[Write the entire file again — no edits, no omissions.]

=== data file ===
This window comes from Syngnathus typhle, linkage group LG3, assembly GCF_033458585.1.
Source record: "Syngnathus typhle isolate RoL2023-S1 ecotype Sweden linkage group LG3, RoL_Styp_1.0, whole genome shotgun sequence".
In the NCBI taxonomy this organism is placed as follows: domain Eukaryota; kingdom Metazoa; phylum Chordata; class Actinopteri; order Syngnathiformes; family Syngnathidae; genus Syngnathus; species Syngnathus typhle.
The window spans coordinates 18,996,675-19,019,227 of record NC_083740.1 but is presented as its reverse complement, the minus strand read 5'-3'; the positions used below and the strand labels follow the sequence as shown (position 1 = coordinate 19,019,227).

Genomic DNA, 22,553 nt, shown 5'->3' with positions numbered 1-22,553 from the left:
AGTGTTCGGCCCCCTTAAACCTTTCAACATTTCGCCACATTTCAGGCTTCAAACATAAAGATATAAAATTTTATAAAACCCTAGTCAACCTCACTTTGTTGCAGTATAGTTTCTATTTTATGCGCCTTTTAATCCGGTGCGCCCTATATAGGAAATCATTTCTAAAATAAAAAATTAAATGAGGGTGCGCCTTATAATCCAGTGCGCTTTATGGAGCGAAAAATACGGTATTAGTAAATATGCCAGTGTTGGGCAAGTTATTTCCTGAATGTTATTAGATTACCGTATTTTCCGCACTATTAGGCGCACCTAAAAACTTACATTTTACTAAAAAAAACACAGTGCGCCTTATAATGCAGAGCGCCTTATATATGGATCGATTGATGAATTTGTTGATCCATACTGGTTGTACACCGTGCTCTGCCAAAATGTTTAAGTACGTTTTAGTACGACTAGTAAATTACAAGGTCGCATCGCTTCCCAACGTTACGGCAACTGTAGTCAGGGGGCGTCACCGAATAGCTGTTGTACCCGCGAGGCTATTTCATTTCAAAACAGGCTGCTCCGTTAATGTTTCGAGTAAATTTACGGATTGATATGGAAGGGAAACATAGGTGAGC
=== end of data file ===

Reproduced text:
This window comes from Syngnathus typhle, linkage group LG3, assembly GCF_033458585.1.
Source record: "Syngnathus typhle isolate RoL2023-S1 ecotype Sweden linkage group LG3, RoL_Styp_1.0, whole genome shotgun sequence".
In the NCBI taxonomy this organism is placed as follows: domain Eukaryota; kingdom Metazoa; phylum Chordata; class Actinopteri; order Syngnathiformes; family Syngnathidae; genus Syngnathus; species Syngnathus typhle.
The window spans coordinates 18,996,675-19,019,227 of record NC_083740.1 but is presented as its reverse complement, the minus strand read 5'-3'; the positions used below and the strand labels follow the sequence as shown (position 1 = coordinate 19,019,227).

Genomic DNA, 22,553 nt, shown 5'->3' with positions numbered 1-22,553 from the left:
AGTGTTCGGCCCCCTTAAACCTTTCAACATTTCGCCACATTTCAGGCTTCAAACATAAAGATATAAAATTTTATAAAACCCTAGTCAACCTCACTTTGTTGCAGTATAGTTTCTATTTTATGCGCCTTTTAATCCGGTGCGCCCTATATAGGAAATCATTTCTAAAATAAAAAATTAAATGAGGGTGCGCCTTATAATCCAGTGCGCTTTATGGAGCGAAAAATACGGTATTAGTAAATATGCCAGTGTTGGGCAAGTTATTTCCTGAATGTTATTAGATTACCGTATTTTCCGCACTATTAGGCGCACCTAAAAACTTACATTTTACTAAAAAAAACACAGTGCGCCTTATAATGCAGAGCGCCTTATATATGGATCGATTGATGAATTTGTTGATCCATACTGGTTGTACACCGTGCTCTGCCAAAATGTTTAAGTACGTTTTAGTACGACTAGTAAATTACAAGGTCGCATCGCTTCCCAACGTTACGGCAACTGTAGTCAGGGGGCGTCACCGAATAGCTGTTGTACCCGCGAGGCTATTTCATTTCAAAACAGGCTGCTCCGTTAATGTTTCGAGTAAATTTACGGATTGATATGGAAGGGAAACATAGGTGAGC